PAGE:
I kind of have the same concerns about the Jewish greeting "Shalom". Is it appropriate for me to use when greeting a Jewish person--I think the answer is yes, but I would like to hear about the greeting from a Jewish perspective.

    Also, I wonder if someone will come in and elaborate a little on the greeting, "Namaste". The meaning has been explained to me in ways that vary a little, but all explanations have been so beautiful. It very well may be my favorite of all. Is it appropriate for anyone to use, and what is the history behind it?

    I have also seen "MM" recently--I don't know what it means--anyone?

    InPeace,
    InLove
     
  10. Phyllis Sidhe_Uaine

    Phyllis Sidhe_Uaine Junior Moderator, Intro

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    Here's the answer to your question:

    It is used among some of the neopagan community (bgruagach can be more specific about this.)

    Phyllis Sidhe_Uaine
     
  11. InLove

    InLove at peace

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    Thanks, Phyllis--Yes, now that you mention it, I have heard that. Guess I just did not make the connection. And I would love to here from Ben on this, as well.:)

    InPeace,
    InLove
     
  12. InLove

    InLove at peace

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    Or "hear" from him "here"--either way. :eek: ;)

    (Reminder to self--preview, preview, preview.)

    InPeace,
    InLove
     
    Last edited: Jun 10, 2005
  13. Quahom1

    Quahom1 What was the question?

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    Spell check would not have worked in this case, unless you had grammar check as well...:D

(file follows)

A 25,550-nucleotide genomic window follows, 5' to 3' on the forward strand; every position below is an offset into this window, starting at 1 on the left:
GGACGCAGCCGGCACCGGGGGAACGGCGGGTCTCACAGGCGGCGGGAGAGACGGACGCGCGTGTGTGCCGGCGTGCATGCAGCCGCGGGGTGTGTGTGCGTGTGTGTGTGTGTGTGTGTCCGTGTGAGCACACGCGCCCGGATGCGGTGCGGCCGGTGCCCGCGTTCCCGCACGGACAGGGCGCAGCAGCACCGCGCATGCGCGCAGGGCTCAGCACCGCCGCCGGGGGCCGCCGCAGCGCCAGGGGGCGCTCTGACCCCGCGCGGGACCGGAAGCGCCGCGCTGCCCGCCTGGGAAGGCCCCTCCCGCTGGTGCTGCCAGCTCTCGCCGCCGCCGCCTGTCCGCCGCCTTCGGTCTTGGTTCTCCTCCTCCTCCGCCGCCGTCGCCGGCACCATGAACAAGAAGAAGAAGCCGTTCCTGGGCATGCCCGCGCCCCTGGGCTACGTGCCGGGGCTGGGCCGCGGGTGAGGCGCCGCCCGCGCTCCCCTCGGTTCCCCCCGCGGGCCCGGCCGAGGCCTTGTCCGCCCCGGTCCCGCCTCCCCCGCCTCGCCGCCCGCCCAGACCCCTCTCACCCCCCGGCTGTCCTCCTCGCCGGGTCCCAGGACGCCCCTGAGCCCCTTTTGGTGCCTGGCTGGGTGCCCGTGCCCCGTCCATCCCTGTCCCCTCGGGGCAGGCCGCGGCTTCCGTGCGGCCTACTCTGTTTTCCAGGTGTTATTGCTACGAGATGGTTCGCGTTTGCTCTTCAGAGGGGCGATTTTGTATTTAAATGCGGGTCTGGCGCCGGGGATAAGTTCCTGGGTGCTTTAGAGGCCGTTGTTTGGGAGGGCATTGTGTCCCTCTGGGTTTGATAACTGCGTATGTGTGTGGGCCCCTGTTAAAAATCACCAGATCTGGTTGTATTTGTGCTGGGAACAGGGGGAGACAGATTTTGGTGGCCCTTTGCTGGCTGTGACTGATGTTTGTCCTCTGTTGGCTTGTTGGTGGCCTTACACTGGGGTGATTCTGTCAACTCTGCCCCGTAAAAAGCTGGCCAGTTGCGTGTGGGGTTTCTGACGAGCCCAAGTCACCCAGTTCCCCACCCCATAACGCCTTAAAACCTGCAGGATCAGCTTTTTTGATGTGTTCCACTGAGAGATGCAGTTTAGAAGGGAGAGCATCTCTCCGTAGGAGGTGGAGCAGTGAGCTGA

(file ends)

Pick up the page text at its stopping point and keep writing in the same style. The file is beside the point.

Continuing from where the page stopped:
v/r

    Q
     
  14. InLove

    InLove at peace

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    We don't need no stinking speel check!
     
  15. Quahom1

    Quahom1 What was the question?

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    LOL, I recognize the "Cheech and Chong" variation on a theme...I just hope there was a grin behind it. :eek:

    v/r

    Q
     
  16. InLove

    InLove at peace

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    :D :D :D :D ......

    ;)

    InPeace,
    InLove
     
  17. Nitai

    Nitai New Member

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    codes on greeting

    * love of God is the ultimate goal of religion
    * ANALOGY: in the material world the boy all the time thinks of a girl
    * thinking all the time about God is the symptom of love of God

    * the best greeting is which reminds one of God
    * the best greeting is which contains the names of God

    Hare Krishna
     
  18. InLove

    InLove at peace

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    As strange as it may sound to some, maybe Love is all we need?

    Thanks, Nitai--and welcome to CR.

    InPeace,
    InLove
     
  19. Nitai

    Nitai New Member

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    * God is love and love is in God
    * chanting His names you developing love of God
    * greeting others with the name of God you also benefit other souls
    * Let the names of God always be in our lips

    Hare Krishna
     
  20. Saponification

    Saponification Happiness to all

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    I've seen someone around here who wishes people "metta," the Buddhist term for "loving-kindness."